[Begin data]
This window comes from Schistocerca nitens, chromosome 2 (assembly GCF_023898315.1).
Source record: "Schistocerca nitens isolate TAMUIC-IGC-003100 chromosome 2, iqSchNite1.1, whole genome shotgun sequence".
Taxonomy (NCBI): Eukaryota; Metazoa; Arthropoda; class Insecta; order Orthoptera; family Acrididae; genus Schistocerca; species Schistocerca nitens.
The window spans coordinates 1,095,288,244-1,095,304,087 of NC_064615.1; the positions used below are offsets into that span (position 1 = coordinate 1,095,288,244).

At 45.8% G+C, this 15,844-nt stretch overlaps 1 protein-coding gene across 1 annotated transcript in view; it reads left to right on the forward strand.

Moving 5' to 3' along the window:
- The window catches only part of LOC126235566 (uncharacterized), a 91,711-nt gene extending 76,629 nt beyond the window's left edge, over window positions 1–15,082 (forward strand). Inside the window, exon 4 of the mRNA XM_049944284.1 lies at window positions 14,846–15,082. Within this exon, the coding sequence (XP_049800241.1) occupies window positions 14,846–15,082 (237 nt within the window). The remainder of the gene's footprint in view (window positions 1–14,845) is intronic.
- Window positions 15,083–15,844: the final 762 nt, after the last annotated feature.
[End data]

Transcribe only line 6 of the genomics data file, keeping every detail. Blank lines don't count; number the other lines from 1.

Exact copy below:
Moving 5' to 3' along the window: